Strong trading revenues see major banks squash predictions this earning season

Revenues at Goldman Sachs, Morgan Stanley, and Citi soared on the back of gains made in trading, lending and ongoing market volatility.

Major investment banks have surpassed revenue predictions in the first quarter on the back of ongoing market volatility and better than expected trading revenues.

Institutions have leveraged trading to offset market volatility caused by the Ukrainian conflict and the global pandemic combined with a slowdown in IPO and merger related activity, which many predicted would heavily impact revenues in the first quarter.

Wall Street had a sterling first quarter, with its leading players reporting better-than-expected results compared to Q4 on the back of increased trading activity. Goldman Sachs reported a 21% jump in FICC revenues on the year prior, Bank of America reported a 10% rise in equity revenues and Citi reported a huge 77% and 66% increase in fixed income and equities revenues in comparison with the fourth quarter.

Goldman Sachs reported revenues of $12.93 billion in the first three months of the year, down 27% on the first quarter last year due to losses in asset management and investment banking. However, the first quarter marked a 2% increase on the bank’s Q4 2021 results, driven by its global markets businesses, which accounted for 61% of its total revenues – 4% higher than the same period last year and notably 98% higher than the fourth quarter.

Equities generated $3.15 billion for Goldman – down 15% from the year prior – however it was ongoing market volatility exhibited in increased FICC revenues that proved to be the bank’s saving grace, generating $4.72 billion, up 21% from the same period last year, thanks to strong activity in currencies and commodities.

“It was a turbulent quarter dominated by the devastating invasion of Ukraine. The rapidly evolving market environment had a significant effect on client activity as risk intermediation came to the fore and equity issuance came to a near standstill,” said David Solomon, chairman and chief executive officer at Goldman Sachs.

“Despite the environment, our results in the quarter show we continued to effectively support our clients and I am encouraged that our more resilient and diversified franchise can generate solid returns in uncertain markets.”

Morgan Stanley reported net revenues of $14.8 billion for the first quarter, compared with $15.7 billion in the same period last year. While investment banking revenues slumped 37% in comparison with last year, the bank saw a 10% increase on equity net revenues at $3.2 billion. Fixed income revenue totalled $2.9 billion, marking a marginal decrease.

“The quarter’s results affirm our sustainable business model is well positioned to drive growth over the long term,” said James P Gorman, chairman and chief executive officer at Morgan Stanley.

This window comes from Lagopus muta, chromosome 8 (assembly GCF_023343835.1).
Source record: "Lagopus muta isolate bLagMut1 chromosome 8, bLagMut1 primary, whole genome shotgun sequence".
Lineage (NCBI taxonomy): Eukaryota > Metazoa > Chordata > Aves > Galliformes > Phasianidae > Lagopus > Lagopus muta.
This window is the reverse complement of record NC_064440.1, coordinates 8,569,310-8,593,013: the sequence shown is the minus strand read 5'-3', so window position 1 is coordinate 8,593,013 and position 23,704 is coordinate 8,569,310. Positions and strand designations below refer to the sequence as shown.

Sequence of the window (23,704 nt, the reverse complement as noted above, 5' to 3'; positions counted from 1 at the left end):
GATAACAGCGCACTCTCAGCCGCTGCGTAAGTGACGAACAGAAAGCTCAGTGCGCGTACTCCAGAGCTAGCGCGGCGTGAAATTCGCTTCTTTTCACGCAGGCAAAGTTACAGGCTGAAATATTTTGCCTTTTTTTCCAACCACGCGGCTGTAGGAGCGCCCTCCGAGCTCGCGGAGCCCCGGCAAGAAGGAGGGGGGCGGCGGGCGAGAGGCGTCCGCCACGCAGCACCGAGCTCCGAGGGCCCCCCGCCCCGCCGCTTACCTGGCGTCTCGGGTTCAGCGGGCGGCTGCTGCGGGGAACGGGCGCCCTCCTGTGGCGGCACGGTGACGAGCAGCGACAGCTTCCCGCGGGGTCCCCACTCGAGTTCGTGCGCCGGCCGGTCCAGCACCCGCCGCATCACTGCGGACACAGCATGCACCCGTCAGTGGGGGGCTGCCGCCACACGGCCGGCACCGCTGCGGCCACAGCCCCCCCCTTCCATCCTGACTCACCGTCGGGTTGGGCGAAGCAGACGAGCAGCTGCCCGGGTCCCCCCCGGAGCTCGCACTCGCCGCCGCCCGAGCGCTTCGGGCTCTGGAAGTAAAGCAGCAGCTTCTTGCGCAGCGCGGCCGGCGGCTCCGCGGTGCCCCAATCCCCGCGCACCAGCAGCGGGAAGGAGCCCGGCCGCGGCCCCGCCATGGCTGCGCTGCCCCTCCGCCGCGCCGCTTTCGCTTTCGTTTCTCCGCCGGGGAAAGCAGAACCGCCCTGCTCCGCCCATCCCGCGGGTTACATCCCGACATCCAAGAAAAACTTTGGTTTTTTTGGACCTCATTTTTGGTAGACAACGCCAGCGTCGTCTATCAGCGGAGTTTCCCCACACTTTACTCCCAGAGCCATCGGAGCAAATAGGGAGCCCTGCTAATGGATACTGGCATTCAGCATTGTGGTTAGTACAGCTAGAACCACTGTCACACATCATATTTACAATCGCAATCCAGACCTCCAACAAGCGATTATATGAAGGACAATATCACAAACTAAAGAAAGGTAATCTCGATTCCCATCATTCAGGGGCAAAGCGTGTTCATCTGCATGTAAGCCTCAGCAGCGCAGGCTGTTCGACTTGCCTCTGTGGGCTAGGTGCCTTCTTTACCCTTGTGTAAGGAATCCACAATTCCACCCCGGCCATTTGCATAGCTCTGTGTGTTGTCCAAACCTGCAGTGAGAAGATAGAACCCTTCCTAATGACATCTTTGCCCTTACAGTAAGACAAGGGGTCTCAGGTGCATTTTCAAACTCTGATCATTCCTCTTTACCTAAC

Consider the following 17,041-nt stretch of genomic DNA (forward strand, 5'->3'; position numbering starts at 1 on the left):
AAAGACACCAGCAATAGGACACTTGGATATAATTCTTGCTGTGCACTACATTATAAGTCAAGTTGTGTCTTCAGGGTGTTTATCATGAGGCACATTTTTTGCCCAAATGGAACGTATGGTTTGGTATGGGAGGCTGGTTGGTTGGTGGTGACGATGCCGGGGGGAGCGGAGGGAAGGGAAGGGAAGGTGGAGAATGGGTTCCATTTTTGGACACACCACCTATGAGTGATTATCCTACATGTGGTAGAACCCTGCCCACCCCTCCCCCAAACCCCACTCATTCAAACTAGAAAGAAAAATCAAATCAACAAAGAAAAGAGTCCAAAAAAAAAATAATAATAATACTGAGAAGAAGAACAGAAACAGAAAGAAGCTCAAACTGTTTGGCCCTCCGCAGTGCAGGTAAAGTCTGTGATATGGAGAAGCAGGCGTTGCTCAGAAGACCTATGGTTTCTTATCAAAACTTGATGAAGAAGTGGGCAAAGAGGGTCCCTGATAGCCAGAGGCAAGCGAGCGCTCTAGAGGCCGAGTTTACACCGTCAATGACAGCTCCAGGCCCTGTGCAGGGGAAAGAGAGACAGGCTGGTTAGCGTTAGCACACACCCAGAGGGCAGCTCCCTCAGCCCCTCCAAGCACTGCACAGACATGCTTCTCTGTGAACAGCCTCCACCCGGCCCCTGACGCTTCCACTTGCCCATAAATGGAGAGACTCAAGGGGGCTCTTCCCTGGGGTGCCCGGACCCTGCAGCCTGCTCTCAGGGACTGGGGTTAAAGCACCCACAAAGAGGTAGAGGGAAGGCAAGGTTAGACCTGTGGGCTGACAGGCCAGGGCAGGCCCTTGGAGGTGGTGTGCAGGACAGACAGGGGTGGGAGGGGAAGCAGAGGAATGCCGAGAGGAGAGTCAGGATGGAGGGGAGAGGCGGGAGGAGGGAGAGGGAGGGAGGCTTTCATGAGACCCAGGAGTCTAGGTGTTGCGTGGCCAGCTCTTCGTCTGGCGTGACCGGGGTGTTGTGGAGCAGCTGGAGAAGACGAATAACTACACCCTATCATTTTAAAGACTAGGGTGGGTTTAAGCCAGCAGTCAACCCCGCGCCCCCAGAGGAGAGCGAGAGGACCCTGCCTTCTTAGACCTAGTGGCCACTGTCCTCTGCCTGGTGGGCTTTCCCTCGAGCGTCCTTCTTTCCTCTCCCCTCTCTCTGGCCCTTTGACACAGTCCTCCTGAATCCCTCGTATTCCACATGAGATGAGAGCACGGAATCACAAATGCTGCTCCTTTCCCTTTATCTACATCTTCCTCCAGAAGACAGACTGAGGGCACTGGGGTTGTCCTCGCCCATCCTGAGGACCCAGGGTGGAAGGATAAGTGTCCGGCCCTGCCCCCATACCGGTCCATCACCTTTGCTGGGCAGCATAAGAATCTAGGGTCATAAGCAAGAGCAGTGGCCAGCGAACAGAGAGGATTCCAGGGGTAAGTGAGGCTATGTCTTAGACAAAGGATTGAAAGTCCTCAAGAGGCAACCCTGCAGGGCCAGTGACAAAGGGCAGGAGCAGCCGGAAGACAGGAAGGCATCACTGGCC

Trading revenues also seemed to carry Citigroup across the line after it also reported a drop in revenue of 2% to $19.19 billion in comparison with the first quarter of last year. This figure marks a 13% increase on revenues generated in the fourth quarter of last year.

Revenues from the bank’s institutional clients group, which includes both trading and investment banking, fell 2% year on year to $11.16 billion. However, in comparison with the fourth quarter it rose by 25%, driven by a 77% and 66% increase in fixed income and equities, which generated $4.3 and $1.5 billion respectively.

Citigroup also confirmed last week that it had set aside $1.9 billion for potential losses caused by its exposure to Russia and the Ukraine conflict.

“In markets, our traders navigated the environment quite well, aided by our mix, with strong gains in FX and commodities,” said Citi chief executive Jane Fraser. “However, the current macro backdrop impacted investment banking as we saw a contraction in capital market activity. This remains a key area of investment for us.”

Unlike its peers, Bank of America reported a 2% increase in total revenues to $23.2 billion, driven by net interest income which saw a 13% increase in the first quarter thanks to loans reaching pre-pandemic levels, strong deposit growth and investment of excess liquidity.

“Net interest income increased by $1.4 billion versus the year-ago quarter supported by strong loan and deposit growth. Going forward, and with the forward curve expectation of rising interest rates, we anticipate realising more of the benefit of our deposit franchise,” said BofA’s chief financial officer, Alastair Borthwick.

Sales and trading were down 7% to $4.7 billion at Bank of America, including Fixed Income Currencies and Commodities (FICC) revenue of $2.7 billion and equities revenue of $2 billion.

JP Morgan Chase & Co also reported losses in markets revenues, down 3% to $8.8 billion with equity revenue seeing a drop of 7% and fixed income seeing a drop of 1%.

The bank sunk $524 million worth of losses in Credit Adjustments & Other under its corporate and investment banking division driven by widened spreads and credit valuation adjustments relating to both increases in commodities exposures and markdowns of derivatives receivables from counterparties associated with Russia.

“We remain optimistic on the economy, at least for the short term – consumer and business balance sheets as well as consumer spending remain at healthy levels – but see significant geopolitical and economic challenges ahead due to high inflation, supply chain issues and the war in Ukraine,” said Jamie Dimon, chairman and chief executive officer at JP Morgan.